Canada must target energy sector to meet emissions goal
OTTAWA (Reuters) - Canada must do much more to meet its 2020 target for reducing greenhouse gases, given rising emissions as the energy sector develops the oil-rich tar sands of northern Alberta, government officials said on Wednesday.
Canada, the biggest single supplier of oil and gas to the United States, says it will cut output of greenhouse gases by 17 percent of 2005 levels by 2020, a goal that's far less stringent than the international targets Canada abandoned last year.
New figures released on Wednesday show that Canada is half way to meeting its own target. But emissions will rise steadily from now until 2020 unless more action is taken.
"Much work remains and we need everyone to stay on board so we can close the gap and reach our ultimate goal," Environment Minister Peter Kent told reporters.
"(We) will continue to work with our partners to address the remaining major sources of emissions ... our talks have progressed very quickly with the oil and gas sector -- both conventional and the oil sands."
Canada last year formally abandoned the Kyoto protocol on global warming, arguing that the treaty was unfair because it did not include major emitters like China and India.
Ottawa promised to introduce draft regulations on the oil and gas industries in 2013 and Kent said that target date still stood. He said he was planning discussions with the steel and cement industries.
The oil industry has said it cut emissions per barrel of oil produced by 26 percent in the past two decades. However, overall production is climbing at much faster rate, forcing total emissions higher.
A top oil industry official said talks with the government are still in the early stages, but are moving toward regulatory measures and technological solutions rather than market-based ways of reducing emissions, such as carbon trading.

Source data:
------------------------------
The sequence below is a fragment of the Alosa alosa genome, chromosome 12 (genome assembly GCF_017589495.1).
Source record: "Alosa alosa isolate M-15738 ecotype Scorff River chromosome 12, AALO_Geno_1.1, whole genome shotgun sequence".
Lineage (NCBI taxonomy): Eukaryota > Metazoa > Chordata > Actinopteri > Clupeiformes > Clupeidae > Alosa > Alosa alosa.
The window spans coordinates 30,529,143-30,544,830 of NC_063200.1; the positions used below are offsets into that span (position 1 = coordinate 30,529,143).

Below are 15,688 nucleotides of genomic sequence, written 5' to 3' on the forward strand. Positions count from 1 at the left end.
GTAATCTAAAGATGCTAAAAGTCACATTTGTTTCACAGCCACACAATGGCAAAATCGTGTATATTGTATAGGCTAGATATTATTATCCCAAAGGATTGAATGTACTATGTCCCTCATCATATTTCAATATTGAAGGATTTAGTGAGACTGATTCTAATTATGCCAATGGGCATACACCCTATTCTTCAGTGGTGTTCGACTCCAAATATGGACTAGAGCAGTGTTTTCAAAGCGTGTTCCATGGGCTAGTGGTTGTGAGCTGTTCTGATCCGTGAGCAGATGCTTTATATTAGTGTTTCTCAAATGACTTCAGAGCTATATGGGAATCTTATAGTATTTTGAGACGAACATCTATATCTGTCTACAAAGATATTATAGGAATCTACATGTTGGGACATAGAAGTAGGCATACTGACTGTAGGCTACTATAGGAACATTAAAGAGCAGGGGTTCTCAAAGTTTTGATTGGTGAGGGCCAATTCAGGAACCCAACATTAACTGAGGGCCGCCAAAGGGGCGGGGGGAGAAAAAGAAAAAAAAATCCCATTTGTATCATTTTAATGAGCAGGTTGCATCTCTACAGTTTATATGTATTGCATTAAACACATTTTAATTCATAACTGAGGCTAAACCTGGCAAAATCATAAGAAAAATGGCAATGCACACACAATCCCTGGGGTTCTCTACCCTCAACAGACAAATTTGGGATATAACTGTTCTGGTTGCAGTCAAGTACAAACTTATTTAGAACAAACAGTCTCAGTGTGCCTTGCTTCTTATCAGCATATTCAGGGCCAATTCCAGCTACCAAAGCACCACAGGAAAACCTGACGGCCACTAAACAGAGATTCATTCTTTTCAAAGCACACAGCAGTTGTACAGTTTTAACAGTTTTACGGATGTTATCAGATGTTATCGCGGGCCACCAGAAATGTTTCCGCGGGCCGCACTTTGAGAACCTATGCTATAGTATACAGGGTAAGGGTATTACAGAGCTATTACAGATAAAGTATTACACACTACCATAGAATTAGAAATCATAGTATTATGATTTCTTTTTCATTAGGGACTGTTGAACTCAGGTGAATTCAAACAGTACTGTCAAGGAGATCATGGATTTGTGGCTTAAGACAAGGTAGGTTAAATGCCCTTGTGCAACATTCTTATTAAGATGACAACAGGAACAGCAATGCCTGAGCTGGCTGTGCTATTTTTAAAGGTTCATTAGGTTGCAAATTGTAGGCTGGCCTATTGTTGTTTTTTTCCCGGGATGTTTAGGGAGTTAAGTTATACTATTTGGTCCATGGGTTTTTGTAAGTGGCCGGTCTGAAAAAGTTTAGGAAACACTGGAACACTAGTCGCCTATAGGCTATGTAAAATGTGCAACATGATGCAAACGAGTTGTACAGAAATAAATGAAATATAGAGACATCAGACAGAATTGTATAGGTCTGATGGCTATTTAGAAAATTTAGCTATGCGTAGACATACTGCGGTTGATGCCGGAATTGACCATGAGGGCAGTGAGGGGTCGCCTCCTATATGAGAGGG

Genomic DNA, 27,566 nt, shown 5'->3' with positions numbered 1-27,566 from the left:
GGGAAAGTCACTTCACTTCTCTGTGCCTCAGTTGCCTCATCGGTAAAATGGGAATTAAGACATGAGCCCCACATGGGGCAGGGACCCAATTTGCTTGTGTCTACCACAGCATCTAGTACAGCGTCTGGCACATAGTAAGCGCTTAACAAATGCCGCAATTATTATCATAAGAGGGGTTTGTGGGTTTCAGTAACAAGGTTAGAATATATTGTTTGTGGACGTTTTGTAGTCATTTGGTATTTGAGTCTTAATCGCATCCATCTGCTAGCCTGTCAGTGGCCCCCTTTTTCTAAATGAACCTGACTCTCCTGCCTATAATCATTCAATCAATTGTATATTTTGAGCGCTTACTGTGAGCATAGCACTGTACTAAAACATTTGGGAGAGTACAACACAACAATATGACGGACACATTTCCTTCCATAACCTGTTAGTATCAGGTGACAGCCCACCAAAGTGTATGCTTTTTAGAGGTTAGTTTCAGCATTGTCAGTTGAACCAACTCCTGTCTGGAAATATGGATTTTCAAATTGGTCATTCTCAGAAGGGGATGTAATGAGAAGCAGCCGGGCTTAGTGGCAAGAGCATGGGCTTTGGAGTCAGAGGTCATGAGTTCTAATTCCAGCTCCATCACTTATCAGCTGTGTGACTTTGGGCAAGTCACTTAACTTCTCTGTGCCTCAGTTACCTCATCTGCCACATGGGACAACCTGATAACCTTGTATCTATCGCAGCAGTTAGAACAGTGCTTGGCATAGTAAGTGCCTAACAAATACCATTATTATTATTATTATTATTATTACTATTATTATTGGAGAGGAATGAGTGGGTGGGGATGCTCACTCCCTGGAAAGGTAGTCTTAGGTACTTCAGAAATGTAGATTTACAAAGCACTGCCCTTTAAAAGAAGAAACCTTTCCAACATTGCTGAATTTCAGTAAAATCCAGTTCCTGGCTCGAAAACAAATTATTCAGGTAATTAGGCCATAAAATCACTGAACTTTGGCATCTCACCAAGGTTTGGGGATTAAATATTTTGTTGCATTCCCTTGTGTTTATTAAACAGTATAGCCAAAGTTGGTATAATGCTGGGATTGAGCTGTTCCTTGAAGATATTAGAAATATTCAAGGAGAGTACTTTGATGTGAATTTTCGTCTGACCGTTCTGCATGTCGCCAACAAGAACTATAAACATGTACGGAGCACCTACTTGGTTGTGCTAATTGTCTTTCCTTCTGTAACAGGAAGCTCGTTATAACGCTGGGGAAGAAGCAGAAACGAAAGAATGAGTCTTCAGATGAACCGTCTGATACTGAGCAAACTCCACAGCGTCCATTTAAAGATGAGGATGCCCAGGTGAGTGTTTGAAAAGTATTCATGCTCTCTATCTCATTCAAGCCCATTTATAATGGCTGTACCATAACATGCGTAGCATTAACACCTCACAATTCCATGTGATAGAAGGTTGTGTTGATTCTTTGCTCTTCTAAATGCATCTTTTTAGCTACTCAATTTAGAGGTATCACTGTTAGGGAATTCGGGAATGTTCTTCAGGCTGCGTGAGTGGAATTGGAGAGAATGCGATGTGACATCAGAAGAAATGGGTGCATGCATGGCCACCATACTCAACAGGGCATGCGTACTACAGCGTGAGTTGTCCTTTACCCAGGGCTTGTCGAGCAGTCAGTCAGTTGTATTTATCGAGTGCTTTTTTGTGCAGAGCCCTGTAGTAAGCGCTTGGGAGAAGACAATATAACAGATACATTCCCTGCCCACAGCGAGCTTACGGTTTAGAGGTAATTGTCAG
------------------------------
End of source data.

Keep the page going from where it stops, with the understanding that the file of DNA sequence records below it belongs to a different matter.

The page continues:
In addition, the industry supports harmonizing federal and provincial regulations to avoid duplication, said David Collyer, president of the Canadian Association of Petroleum Producers, the industry's main lobby group.
"It's going to be a challenge to reduce absolute emissions in the oil and gas sector by 2020 given the projected growth, so really our focus is on what we can do for oil and gas and that's where the focus of our discussions with governments has been," Collyer said.
Talk of big cuts in greenhouse gas output is a challenge for the right-of-center Conservative government, which says it wants to balance environmental protection with its desire to create jobs and turn Canada into an energy superpower.
Critics accused the Conservatives of pandering to the energy industry and said Ottawa needed to take more radical action.
"Canadians need to demand a government that works towards a safe and renewable energy future, not a puppet for polluters," said Christian Holz of the Climate Action Network Canada.
Debate over energy policy in Canada usually revolves around the massive tar sands of Alberta, the world's third largest proven oil reserve. Separating the oil from the sands requires large amounts of steam and water, an extraction method that produces more greenhouse gases than conventional methods.
The government figures showed emissions from the oil sands would rise 226 percent between 2005 and 2020, accounting for more than 17 percent of all projected greenhouse gas output in 2020 assuming Canada meets its target.
Pressed to say how energy firms might cut emissions, Kent said the oil sands sector had "an aspirational goal" of reducing output to the level of the conventional sector.
He cited likely technological advances, but gave no details, and said regulations to reduce emissions from coal-fired power plants would be released in the next few weeks.
The opposition Liberal party said the figures were "a joke" and noted they had been revised to show emissions in 2010 were significantly lower than previously estimated.
"This is nothing more than a shell game. The government has changed the accounting rules in order to declare success," said Kirsty Duncan, the party's spokeswoman on the environment.
In May, Parliament's environmental watchdog said Canada was acting too slowly to combat climate change and had little chance of achieving its 2020 target.
(Additional reporting by Jeffrey Jones; Editing by Janet Guttsman; and Peter Galloway)
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